“I’ve cooked everything this way … ribs … turkey. In essence, your steaming it. And when you open up one of these bags, the smell just permeates. It’s great.”

After seeing what’s for dinner, Arnold resumed his tour of the grounds on the electric golf cart on which he picked up his guest.

He’d rather walk around the ring, but a “bad knee” is giving him fits.

“I don’t know what the hell’s wrong with it,” he says after scaling the bleacher seats of the grandstand. “Well, yeah I do. It’s old age.”

As he drove around the rodeo grounds, pointing out all the work the volunteers completed in preparation for the event, he said he was honored to have been named the event’s grand marshall.

“I thought it was great,” he said. “There’s a lot of people who deserve it more than me, but I’ll take it.”

Arnold’s not native to Penn Valley – where he arrived in 1988 – or even California for that matter. He grew up in Ohio, playing football before joining the Navy when he was 17 years old. He was too young to join after graduating high school, but his parents signed the necessary forms for him to join the World War II effort in 1943.

He served on an aircraft carrier, which took planes to larger carriers in the Pacific front. That’s where he got the idea for how he ended up celebrating his 80th birthday – jumping out of an airplane.

“I’d always wanted to do it,” he said. “In the Navy on the carrier, I saw a lot of guys bail out that had to (jump).

“I told my wife I wanted to and she said ‘Over my dead body. You’re never going to do that.'”

Well one day, he did – without telling Marilyn.

“I jumped out at 13,000 feet and free fell till about 5,000 feet when the chute opens,” he said. “You’re going about 120 miles per hour when it opens.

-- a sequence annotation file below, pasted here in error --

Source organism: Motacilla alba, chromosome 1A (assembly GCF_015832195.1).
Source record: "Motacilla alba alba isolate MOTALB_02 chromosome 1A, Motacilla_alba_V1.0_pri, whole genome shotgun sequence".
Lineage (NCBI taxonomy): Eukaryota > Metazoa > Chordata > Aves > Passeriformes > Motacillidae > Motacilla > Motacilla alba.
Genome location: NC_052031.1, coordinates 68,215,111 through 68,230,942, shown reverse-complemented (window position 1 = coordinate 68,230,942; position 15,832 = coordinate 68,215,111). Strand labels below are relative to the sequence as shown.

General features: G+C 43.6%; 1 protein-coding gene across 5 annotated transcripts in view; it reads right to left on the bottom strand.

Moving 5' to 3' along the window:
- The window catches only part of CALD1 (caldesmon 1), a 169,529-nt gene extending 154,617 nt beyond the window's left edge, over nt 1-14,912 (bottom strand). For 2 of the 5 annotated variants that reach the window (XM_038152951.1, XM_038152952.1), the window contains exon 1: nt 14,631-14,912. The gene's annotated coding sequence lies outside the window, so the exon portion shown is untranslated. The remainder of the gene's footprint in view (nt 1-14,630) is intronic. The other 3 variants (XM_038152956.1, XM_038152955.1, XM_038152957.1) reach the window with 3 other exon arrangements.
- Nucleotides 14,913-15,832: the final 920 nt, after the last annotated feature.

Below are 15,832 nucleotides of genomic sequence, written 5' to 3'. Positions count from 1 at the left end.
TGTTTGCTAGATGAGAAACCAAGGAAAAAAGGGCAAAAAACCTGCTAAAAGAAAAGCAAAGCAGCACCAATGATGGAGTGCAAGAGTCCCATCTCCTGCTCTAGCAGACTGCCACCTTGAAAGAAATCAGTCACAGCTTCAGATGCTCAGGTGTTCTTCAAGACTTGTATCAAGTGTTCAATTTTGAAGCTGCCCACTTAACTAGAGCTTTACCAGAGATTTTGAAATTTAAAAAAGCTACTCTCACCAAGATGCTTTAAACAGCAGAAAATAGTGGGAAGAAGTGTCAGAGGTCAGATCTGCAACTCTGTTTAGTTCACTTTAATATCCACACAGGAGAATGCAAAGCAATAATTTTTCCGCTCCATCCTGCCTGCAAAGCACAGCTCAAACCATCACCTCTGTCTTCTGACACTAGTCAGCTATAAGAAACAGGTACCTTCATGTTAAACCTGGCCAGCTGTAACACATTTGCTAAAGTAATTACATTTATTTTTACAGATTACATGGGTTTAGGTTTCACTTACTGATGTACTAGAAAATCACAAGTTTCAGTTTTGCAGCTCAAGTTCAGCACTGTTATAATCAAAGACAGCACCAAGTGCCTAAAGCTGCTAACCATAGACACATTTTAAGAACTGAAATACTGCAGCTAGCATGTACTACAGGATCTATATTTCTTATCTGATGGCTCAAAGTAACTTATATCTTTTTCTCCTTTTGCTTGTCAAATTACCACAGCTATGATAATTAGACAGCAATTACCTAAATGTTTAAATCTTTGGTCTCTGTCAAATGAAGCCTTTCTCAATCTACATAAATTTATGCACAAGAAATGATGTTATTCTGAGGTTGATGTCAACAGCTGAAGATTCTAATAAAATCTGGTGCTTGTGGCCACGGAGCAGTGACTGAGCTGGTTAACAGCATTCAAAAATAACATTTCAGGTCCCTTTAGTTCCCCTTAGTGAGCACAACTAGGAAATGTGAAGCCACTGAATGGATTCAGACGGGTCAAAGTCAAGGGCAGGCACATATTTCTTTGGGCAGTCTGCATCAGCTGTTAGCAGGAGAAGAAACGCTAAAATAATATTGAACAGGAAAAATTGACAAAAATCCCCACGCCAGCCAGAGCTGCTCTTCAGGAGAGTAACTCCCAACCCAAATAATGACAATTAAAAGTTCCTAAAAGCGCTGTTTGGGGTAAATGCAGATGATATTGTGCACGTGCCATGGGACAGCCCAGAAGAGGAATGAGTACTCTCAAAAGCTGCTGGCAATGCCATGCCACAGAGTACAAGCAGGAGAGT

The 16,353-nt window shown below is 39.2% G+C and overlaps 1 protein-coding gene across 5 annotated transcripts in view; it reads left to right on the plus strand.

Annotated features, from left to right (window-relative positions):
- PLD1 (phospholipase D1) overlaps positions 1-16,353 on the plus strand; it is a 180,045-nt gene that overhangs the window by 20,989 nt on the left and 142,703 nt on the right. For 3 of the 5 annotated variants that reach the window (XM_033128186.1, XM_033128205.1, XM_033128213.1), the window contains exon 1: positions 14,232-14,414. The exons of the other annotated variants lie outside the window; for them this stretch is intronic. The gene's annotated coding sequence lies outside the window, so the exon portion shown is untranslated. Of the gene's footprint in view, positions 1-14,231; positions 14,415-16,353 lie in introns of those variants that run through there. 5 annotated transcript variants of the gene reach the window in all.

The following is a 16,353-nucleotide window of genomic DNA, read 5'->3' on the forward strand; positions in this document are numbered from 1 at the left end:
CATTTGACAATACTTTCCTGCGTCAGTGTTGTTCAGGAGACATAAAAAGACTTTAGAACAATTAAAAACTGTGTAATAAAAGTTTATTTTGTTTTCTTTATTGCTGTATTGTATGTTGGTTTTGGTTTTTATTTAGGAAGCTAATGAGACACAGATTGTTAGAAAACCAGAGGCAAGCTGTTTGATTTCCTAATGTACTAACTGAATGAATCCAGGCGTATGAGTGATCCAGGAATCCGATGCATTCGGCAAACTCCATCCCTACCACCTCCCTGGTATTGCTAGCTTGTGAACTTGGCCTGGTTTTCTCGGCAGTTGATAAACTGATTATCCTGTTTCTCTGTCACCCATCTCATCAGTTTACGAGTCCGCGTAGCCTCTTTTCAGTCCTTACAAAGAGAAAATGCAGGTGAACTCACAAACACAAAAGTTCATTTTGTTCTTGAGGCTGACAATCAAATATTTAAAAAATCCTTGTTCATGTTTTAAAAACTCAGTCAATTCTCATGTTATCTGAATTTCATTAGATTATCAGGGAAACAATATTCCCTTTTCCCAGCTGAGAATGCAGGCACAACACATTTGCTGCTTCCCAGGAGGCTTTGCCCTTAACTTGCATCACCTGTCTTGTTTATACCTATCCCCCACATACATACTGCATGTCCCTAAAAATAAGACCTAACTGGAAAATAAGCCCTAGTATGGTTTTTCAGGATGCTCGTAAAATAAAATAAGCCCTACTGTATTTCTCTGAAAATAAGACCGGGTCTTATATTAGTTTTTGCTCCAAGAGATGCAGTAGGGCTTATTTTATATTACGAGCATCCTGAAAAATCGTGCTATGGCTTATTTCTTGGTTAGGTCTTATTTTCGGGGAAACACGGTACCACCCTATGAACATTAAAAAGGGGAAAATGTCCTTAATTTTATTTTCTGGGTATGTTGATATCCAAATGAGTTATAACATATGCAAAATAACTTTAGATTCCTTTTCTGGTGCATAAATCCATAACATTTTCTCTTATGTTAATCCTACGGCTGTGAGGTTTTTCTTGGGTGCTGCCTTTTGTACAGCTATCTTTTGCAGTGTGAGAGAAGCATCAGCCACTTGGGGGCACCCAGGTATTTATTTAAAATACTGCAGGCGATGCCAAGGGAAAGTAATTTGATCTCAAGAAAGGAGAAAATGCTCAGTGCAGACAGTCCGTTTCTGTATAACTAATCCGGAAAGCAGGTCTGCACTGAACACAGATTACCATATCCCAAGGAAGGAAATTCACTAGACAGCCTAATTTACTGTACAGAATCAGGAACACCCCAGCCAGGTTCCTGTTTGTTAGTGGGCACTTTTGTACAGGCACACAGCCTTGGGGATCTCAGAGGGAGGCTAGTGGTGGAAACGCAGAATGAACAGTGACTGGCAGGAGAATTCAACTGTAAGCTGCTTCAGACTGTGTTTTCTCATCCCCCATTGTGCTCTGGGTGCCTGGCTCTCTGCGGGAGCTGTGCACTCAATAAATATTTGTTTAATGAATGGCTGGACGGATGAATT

“When I got home, my wife said ‘Well what kind of day did you have?’ I handed her a video and said ‘You might want to have a look at this.’ I’m glad she wasn’t with me, but she said I can do it again when I’m 90.”

As active as Arnold remains, there appears to be no slowing him down.

He settled in Sacramento in the ’60s and once served as the president of the Sacramento Valley Boxing Association. Always a sportsman, he boxed during and after his Naval service and played semipro football in the Bay Area.

He’s also a brown belt in jujitsu, which he continues to practice in Penn Valley.

Though he retired from the telephone company, where he met Marilyn, after 35 years of service, he just recently ended a six-year stint of volunteering with Nevada County Search and Rescue. He also volunteers with the sheriff’s office, serving subpoenas, controlling traffic and working at the jail.

“I don’t know, I might be ready for a break, ready to let some of my chores go after the rodeo,” he said, moments before noting that the rodeo association typically begins planning next year’s event right away.

“As soon as the last one’s over,” he said. “We sit down and critique it.

“And then we start all over again.”


To contact Sports Editor Brian Hamilton, e-mail or call 477-4240.

50th Annual Penn Valley Rodeo

Gates open: 5:30 p.m. Friday; Noon Saturday; 9 a.m. Sunday

Admission: $12 adults, $5 children, 5-and-under free

(Complete schedule at